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Korea 1906 copper and silver coinage is finally complete...


gxseries
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This has been a relatively difficult area to collect and is one of the most significant years struck by the Japanese mint in Osaka.

 

Most coins that I'm going to show are either one or two year type and are struck in millions which make them seem easy to find. In reality, it took me a while hunting them.

 

1905 is the first year where 1 chon, 5 chon (nickel-copper), 20 chon and half won were introduced.

1906 follows by introducing half chon, 10 chon, 10 won (gold) and 20 won (gold) (Now Korean gold coins are a complete different story - it's nearly impossible to find them)

 

1907 comes to a stage where coin sizes were reduced (other than the nickel-copper) or the metal content were reduced. This is to reflect the budget deficit incurred during the Russo-Japan war back in 1904-1905. What this means is that 1906 would be the last year where Korean coins would be struck on large planchet and some are just one year type.

 

Nevertheless, I guess everyone wants pictures:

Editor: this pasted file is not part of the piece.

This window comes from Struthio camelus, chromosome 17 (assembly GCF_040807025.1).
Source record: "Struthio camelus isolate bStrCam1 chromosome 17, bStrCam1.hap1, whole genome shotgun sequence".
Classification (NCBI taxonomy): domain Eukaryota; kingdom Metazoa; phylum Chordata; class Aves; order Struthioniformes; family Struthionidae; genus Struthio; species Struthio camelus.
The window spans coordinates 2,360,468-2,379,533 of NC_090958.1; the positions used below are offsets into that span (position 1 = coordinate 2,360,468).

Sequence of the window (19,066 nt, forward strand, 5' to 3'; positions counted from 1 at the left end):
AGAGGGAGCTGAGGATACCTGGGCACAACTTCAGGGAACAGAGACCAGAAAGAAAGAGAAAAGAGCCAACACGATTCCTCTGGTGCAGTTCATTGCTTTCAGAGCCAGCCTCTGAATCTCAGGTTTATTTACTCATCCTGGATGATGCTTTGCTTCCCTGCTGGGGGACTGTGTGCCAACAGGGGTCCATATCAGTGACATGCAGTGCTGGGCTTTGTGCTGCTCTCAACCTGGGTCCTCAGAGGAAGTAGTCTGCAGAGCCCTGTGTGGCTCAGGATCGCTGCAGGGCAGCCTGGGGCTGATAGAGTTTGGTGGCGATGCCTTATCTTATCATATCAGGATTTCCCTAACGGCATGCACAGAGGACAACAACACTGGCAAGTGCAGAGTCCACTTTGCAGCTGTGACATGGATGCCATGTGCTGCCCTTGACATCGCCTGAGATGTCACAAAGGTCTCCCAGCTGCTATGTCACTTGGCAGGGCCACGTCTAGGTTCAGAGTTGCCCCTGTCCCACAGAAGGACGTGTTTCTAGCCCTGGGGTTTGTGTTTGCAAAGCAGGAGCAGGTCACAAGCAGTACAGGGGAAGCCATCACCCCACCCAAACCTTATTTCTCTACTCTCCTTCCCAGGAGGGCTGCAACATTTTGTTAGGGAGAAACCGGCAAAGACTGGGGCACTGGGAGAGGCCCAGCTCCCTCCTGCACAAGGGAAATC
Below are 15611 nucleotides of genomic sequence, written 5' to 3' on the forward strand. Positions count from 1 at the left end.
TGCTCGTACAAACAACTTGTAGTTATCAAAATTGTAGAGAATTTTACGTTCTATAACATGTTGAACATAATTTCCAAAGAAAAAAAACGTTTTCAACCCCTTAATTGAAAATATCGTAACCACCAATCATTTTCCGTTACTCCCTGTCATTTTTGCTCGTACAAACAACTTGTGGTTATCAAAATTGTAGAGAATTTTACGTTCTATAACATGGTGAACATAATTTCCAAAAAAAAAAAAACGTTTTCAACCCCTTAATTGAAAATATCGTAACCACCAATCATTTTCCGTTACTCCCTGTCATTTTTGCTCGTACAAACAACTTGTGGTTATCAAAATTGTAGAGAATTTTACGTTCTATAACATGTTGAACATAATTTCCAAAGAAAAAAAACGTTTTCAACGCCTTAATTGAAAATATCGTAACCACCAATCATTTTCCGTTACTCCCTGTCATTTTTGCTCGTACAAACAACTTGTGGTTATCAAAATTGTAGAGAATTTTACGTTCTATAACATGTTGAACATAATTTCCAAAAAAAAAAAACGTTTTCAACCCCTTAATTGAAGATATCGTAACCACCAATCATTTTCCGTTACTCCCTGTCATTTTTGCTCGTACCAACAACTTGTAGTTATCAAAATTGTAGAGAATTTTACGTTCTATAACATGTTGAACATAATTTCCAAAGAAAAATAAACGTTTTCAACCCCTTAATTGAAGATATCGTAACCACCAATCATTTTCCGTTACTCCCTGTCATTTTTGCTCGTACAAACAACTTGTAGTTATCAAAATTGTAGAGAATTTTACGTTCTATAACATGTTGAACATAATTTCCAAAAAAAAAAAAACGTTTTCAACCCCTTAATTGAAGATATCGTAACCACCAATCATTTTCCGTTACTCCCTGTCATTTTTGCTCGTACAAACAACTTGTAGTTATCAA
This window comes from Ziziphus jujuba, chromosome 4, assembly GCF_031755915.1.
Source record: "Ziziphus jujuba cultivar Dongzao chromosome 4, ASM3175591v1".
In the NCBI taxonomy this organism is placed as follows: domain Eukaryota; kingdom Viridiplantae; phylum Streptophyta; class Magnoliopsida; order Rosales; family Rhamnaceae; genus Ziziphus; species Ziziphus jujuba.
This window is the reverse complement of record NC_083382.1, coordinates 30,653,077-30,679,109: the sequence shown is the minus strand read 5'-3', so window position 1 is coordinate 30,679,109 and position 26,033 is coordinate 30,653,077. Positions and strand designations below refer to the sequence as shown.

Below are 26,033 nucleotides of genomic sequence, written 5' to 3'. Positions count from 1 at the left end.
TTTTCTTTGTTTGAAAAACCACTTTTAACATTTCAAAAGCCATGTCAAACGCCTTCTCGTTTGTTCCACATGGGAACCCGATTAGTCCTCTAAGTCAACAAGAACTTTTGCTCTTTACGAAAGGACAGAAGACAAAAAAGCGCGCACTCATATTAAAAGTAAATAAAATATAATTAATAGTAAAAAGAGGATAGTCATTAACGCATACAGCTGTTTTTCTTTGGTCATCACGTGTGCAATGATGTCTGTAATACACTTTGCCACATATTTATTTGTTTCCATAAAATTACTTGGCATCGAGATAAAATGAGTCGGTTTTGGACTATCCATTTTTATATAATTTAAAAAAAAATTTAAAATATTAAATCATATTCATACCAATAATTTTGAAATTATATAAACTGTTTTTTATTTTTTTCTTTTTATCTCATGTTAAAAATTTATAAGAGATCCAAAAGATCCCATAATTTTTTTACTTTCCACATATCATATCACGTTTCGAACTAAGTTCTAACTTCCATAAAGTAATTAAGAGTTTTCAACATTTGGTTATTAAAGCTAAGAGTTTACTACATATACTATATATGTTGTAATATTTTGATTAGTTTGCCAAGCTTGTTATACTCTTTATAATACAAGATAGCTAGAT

Enjoy!

 

1/2 chon (one year type)

 

917015.jpg

 

1 chon (two year type)

 

901843.jpg

 

10 chon (one year type)

 

971335.jpg

 

20 chon (two year type)

 

971337.jpg

 

1/2 won (two year type)

 

921801.jpg

 

Yes I know the 1/2 won is sadly damaged.

 

Something to wonder - if the Japanese Mint struck all denominations for Korea, why isn't there any 1 won silver coin? Pretty odd considering there were gold won coins...

 

I am just missing the 1905 20 chon to make the 1905 set complete. I wouldn't be looking for the gold coins any time soon. :ninja:

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  • 2 weeks later...

Scottishmoney, the Korean bit is right after the English text.

 

I'm not too sure what happened to the majority of these coins after Japan formally annexed Korea. There aren't too much reference to Korean coinage and Korea wouldn't see any coinage until 1959 - almost 50 years down the road.

 

As far as I can see, I wouldn't be too surprised that a fair amount was sent back to Japan for meltdown or sent overseas. For instance, a fair amount of 5 fun coins were exported to China to be overstruck as 10 cash. Considering the relationship between Korea and Japan until the last 20 years or so, Koreans weren't too keen to have anything that's Japanese related so I would presume this is one of those things that they would have got rid.

 

I've been creating a digital album of the coins which will be ready soon.

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Not quite, Scottishmoney.

 

Korean is an interesting language as it uses a mix of Hanja and Hangul script. What appears to be characters made up of lines and circles is hangul and hanja is the set of characters that resembles Chinese characters.

 

I'm not a linguist but there are hints of clues that the Japanese occupation may have indirectly caused hanja to be near extinct. Here's a wikipedia link about it: http://en.wikipedia.org/wiki/Hanja

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